[0045] Implementing such a set of rules or instructions allows a system administrator to use the same operating code identifier for each printer he or she is responsible for managing, even though the printers may be different models, have different functionality and/or attachments, etc. For example, a network administrator responsible for managing fifty printers can establish the rules and/or instructions once, and then install the same operating code identifier on all fifty printers. Any subsequent modifications (e.g., to support a new version of a piece of the operating code) can similarly be made once and then the same modified rules and/or instructions installed on all fifty printers.

[0046] Operating code identifier 130 may also optionally identify multiple sources for the same piece of the operating code. An attempt is made to retrieve the piece from one of the sources (e.g., the first-listed source, a primary source, etc.). If the attempt is successful then the other sources need not be accessed. However, if the attempt is not successful, then one or more of the other sources (e.g., a secondary source) is accessed in an attempt to obtain the piece of code from the other source(s). Identifying such multiple sources allows the appropriate pieces of the operating code to be loaded even though one or more sources of the pieces may not be available (e.g., due to the server device storing the piece malfunctioning, a malfunction in a network connection, etc.).

[0047] In another exemplary implementation, rather than storing operating code identifier 130 in nonvolatile memory, printer 120 accesses a server device 136 to obtain the operating code identifier 130. For example, when printer 120 is powered-on or reset, base code 128 attempts to obtain a network address from a server device 136 responsible for assigning network addresses. When requesting a network address, printer 120 typically provides some information to identify itself (e.g., the MAC address of printer 120). The server device maintains (and/or has access to) a mapping of printer identifiers to operating code identifiers and determines the appropriate operating code identifier for the printer. Alternatively, the server device may send a request to another device (e.g., a server maintained by the manufacturer of printer 120) for the other device to determine the appropriate operating code identifier for the printer. Once obtained, the server device returns the appropriate operating code identifier to printer 120.

[0048]FIG. 4 is a block diagram illustrating an exemplary printer 160 in additional detail. Printer 160 can be, for example, a network device 104 of FIG. 1. Analogous to printer 120 of FIG. 2, printer 160 can be any of a variety of imaging devices capable of generating a hard copy of data in any of a variety of manners, and may optionally incorporate additional functionality. Printer 160 also includes a local I/O module 122, a print control module 126, and retrieved operating code 132, analogous to printer 120.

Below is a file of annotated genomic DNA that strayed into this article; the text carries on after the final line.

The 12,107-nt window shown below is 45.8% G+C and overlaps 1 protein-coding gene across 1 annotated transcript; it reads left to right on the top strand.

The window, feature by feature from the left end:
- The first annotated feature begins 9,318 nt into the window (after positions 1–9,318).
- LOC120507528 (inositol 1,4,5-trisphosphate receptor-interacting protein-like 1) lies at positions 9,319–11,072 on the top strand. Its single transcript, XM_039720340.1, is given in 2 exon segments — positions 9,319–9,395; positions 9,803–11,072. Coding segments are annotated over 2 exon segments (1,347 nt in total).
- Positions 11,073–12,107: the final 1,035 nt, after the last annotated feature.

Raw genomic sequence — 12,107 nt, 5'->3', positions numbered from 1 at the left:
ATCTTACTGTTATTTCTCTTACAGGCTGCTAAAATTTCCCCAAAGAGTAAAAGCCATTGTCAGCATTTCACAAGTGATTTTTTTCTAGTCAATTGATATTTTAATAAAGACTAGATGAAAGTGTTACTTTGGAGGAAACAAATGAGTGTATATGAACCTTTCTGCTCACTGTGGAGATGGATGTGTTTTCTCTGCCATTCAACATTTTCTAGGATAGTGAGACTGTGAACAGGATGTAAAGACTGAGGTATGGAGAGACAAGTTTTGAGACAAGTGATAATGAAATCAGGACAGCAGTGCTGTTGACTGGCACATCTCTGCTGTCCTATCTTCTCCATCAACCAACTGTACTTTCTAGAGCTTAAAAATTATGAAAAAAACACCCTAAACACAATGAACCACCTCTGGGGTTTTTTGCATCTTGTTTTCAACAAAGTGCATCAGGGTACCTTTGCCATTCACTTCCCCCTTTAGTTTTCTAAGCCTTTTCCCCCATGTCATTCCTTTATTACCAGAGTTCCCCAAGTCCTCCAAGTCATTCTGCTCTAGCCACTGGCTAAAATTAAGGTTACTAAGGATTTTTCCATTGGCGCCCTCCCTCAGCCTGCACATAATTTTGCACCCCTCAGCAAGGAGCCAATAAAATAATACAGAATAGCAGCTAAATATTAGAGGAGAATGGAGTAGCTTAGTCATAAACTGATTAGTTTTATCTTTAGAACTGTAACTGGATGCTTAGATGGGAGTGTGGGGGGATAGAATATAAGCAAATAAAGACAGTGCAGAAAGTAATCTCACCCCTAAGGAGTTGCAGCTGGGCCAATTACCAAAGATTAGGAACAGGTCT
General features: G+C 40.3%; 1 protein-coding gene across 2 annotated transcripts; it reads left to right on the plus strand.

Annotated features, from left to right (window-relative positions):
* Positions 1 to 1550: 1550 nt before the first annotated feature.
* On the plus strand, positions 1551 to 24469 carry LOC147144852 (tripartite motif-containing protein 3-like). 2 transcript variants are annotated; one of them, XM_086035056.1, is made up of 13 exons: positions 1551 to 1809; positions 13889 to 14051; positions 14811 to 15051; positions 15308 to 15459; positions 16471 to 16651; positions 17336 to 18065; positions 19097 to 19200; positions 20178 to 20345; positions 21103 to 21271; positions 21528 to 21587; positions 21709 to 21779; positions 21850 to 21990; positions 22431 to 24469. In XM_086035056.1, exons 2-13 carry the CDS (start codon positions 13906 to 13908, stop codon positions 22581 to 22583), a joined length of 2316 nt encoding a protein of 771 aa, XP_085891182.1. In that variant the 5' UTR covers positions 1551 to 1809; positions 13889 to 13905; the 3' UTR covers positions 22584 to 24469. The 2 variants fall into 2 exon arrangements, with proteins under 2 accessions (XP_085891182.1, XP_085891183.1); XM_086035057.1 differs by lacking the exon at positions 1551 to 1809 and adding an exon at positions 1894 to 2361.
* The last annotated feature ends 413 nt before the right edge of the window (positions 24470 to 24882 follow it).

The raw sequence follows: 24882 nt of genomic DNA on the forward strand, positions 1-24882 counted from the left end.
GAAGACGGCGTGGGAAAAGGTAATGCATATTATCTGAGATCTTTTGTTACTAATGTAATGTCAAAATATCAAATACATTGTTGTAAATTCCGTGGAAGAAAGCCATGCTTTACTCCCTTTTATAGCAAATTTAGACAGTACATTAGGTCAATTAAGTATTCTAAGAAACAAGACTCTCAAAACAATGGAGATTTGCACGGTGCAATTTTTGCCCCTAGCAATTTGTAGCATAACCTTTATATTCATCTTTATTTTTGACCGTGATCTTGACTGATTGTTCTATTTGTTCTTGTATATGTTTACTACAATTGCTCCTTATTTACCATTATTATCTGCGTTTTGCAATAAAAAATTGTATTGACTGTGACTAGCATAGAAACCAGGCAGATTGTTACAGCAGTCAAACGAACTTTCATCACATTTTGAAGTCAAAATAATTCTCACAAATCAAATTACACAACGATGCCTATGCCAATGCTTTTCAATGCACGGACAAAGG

[0049] Printer 160, however, differs from printer 120 of FIG. 2 in that printer 160 is coupled to server devices 136 via a computing device 162. Printer 160 includes a remote I/O module 164 that allows printer 160 to communicate with computing device 162. Remote I/O module 164 may include, for example, circuitry to transmit and receive signals via a wired and/or wireless connection, such as USB (Universal Serial Bus), parallel port, serial port, firewire (IEEE 1394), Infrared (IR), IEEE 802.11, etc. Base code 166 includes sufficient instructions to allow printer 160 to communicate, via remote I/O module 164, with computing device 162 in order to obtain the operating code for printer 160.

[0050] When printer 160 is powered-on or reset, base code 166 communicates an indication to a printer driver 168 (of computing device 162) that printer 160 requests its operating code. This indication may be a particular request or message, or alternatively may be inherent in printer 160 being powered-on or reset (e.g., computing device 162 recognizing that printer 160 is coupled to device 162 and is powered on serves as the indication). Printer driver 168 obtains the pieces of the operating code for printer 160, based on operating code identifier 170, and returns the obtained pieces to printer 160. Printer 160, in turn, stores the pieces received from printer driver 168 as retrieved operating code 132.

[0051] Printer driver 168 obtains the pieces of the operating code in a manner(s) analogous to the discussions above regarding printer 120 of FIG. 2. Printer driver 168 may also optionally allow operating code identifier 170 to be modified, analogous to the discussions above regarding printer 120 of FIG. 2. Any information that printer driver 168 may need about printer 160 in order to determine the appropriate pieces of operating code to obtain may be obtained by driver 168 by querying printer 160 via remote I/O module 164, or alternatively may be provided to driver 168 by base code 166 along with the indication that printer 160 requests its operating code.